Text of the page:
incss is ovcrywhero suspended. People
aro all eager for tho news from rar,, and
great is tho excitement.
I cannot tell when I fliall bo at home,
but can only hopo it may b. p boforo long
now, as tho country is safo and tho Jnva,
sion has been successfully repelled.
Gen. McClcllan is driving the traitors
into rcbcldoiu,, Ho i,a tho man for (he
country ind v s military pro.wcss is the
only hop a of ho IJnion. f let alono he
will soon oblitorato rebellion.
Yours, very truly,
LEVI L. TATE.
TJo Sege of Harper's Perry.
THE THREE DAY'S FIGHTING.
ESCAPE OF THE UNION CAVALRY.
'J J' "'" a r,. 1 v elfexcluslve
L Ho has us received and oilers lt UM !
.r3,.,i mid most ftens vo assoilineut of 1 A MJ
.S51HT iVl'.ri over introduced Into lhl luarkil.
'23SH Ills stock consist." of .'.nnple '"';' ' f
Letter from tho Editor.
Cami' Wahu, Nkau Gr.r.EXCAS'riiE,
Dear old Democrat :
In company with many of our fellow
citizens, wc left Dlooinsburg, u,na,n Mon
day, the ICth of September, armng in
Ilai-risburo; tho savao afternoon, wuorc wc
laid nut looso over night i tho Capitol
ground, and remained there until Wcdnes
day, P. JI., whence the Thirtccrth Iegi
mont, Company D., Captain R. F. Clark
(forming tho Third Company,) were trains
ported right into Ilagerstowu, Maryland
lloro wo wcro within a few miles 0 or 8
of tho tcvvihlo battlo progressing near
V(Uianisport, Md. Thursday night wo
camped in tho woods North of Ilagers
towu, and next day Friday marched
through that City and encamped South of
llagerstown, uoar tho Rattle lucid. At
midnight tho order was given tp pack up
This caused sorao consternation in tho
Army, as tho Rattlo Lino Yas already
formed, and wo then expected to. try th.P
mettle of the Pennsylvania Militia. AH
was in motion and commotion, but soon tho
order was pountcniumdod. It is proper to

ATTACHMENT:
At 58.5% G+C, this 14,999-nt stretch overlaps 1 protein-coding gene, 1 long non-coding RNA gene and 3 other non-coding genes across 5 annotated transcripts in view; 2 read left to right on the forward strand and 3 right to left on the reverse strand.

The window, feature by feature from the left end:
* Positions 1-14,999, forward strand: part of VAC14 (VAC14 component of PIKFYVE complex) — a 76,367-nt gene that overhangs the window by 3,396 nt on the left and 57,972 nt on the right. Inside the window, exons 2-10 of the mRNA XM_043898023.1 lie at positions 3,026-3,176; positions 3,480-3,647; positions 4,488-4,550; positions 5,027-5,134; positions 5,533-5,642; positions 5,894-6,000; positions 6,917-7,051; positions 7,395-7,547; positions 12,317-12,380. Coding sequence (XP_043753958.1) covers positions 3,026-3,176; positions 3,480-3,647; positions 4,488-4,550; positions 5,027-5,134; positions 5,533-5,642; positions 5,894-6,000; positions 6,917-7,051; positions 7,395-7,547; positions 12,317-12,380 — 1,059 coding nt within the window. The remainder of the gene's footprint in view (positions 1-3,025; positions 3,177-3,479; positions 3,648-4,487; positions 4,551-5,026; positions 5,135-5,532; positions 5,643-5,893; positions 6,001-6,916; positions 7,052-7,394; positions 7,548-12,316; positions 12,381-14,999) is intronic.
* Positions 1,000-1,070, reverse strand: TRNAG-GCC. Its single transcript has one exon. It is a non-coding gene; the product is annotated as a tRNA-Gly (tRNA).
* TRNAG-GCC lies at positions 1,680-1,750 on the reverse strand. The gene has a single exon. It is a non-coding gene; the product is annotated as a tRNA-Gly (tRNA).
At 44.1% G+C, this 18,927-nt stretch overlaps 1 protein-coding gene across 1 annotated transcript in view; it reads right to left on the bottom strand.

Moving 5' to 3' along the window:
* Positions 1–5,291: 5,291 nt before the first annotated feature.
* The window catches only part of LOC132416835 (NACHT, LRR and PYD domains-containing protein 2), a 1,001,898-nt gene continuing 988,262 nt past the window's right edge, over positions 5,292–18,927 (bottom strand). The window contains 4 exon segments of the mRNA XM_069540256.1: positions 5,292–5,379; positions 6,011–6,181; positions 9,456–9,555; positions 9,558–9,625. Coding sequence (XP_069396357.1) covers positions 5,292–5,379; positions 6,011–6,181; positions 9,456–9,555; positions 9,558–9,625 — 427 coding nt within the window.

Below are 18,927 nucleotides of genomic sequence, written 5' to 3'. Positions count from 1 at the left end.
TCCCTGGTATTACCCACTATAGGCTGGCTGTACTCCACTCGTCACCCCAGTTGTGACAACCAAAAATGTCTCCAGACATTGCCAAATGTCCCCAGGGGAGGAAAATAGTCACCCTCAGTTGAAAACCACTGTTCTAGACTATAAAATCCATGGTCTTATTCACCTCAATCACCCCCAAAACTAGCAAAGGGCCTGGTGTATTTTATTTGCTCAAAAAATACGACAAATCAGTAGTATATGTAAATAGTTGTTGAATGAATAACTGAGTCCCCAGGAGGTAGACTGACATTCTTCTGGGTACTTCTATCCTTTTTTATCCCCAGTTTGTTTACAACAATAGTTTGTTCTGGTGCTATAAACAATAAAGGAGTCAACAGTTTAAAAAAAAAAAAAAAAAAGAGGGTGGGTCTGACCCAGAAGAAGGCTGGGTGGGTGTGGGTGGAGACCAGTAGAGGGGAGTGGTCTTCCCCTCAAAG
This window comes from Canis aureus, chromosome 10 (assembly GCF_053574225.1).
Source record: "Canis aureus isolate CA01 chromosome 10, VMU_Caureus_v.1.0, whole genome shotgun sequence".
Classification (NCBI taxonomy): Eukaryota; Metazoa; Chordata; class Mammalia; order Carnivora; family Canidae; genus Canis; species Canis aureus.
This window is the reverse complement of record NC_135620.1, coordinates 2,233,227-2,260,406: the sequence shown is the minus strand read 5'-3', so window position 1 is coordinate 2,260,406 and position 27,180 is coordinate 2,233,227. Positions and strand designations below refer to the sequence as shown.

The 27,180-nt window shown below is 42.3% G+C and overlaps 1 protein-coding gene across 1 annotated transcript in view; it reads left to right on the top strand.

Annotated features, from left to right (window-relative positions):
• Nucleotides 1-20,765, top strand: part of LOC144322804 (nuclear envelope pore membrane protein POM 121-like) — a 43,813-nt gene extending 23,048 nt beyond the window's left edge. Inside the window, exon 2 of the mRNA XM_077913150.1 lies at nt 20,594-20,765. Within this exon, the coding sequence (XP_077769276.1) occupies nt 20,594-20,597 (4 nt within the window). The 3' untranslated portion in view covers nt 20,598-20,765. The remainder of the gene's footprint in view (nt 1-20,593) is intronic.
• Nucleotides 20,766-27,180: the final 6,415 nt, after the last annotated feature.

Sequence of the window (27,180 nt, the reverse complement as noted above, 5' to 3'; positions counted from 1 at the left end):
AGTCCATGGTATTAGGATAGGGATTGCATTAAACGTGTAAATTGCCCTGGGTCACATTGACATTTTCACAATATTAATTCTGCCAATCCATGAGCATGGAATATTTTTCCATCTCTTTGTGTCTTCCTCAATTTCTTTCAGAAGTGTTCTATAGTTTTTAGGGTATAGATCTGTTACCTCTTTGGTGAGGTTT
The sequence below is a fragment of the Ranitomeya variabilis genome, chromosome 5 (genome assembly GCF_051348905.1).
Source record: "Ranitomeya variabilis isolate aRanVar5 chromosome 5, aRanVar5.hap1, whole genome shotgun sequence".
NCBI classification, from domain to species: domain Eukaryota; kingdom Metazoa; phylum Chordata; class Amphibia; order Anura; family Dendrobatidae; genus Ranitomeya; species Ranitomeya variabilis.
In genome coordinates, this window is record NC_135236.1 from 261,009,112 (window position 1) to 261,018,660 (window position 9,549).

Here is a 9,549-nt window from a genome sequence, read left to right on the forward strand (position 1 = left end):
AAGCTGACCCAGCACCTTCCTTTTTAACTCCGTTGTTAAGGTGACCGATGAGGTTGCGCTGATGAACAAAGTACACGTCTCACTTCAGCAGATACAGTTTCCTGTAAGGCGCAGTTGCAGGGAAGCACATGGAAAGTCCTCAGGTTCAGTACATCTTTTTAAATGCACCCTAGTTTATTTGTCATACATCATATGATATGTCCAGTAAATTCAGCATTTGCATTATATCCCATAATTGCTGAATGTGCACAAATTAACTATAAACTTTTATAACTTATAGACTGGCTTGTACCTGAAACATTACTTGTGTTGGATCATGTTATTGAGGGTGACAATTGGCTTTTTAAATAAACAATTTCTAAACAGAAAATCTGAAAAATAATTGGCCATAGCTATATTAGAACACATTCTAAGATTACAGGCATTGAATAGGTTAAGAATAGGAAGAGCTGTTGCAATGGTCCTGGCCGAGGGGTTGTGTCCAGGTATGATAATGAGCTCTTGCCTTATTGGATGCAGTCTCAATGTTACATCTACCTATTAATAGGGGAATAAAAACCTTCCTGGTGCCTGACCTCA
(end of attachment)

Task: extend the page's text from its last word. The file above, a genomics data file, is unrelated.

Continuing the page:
ay, that thq mou behaved bravely on this
Saturday uiomiug, wo ro-marched into
Ilarrcratown and encamped abovo tho City.
On Sunday, tho Regtmcut mafched back,
ton miles, into Grconcastlo, Pa., and on
that evening pitched our tents hero in
''Camp Ward." Wo may lay hero to
night or wo may bo moved to Harper s
Soldiers uevcr know their tuto or acstiny,
in advance. Upon tlio whole, J. ratuer
like Koldioiing. 1 liavo laid ou tho ground,
oach uight sinco leaving hemo aud ljavo
not ouco oat at a table. I never felt better
or had a better appetite.
I prefer tolling you at nuothcr tunc,
bhould I return homo, further particulars
of tho "War. Wo hayo scon cuoqgh of its
horrors and terrors. God grant, that our
peaceful North, may noycrbo alllictcd with
a devahtmg bloody War.
Our mission, wo bi-licvo, has terminated.
Tho rebels have "skcdutllcU" and been
driven, out of Mavyltuid, down tho Shau
andoah Valloy,iuto Virginia, and there is
qf nn invasion ot Jr'enusyivapiu
Correspondence of the New York Herald.
FltEDERiCK, Md., Sept. 16, 1802.
Tho following is a statement of M, J.
Coble, bugler in Coptain punter's com
pany of the first Maryfapd, Battalion o,f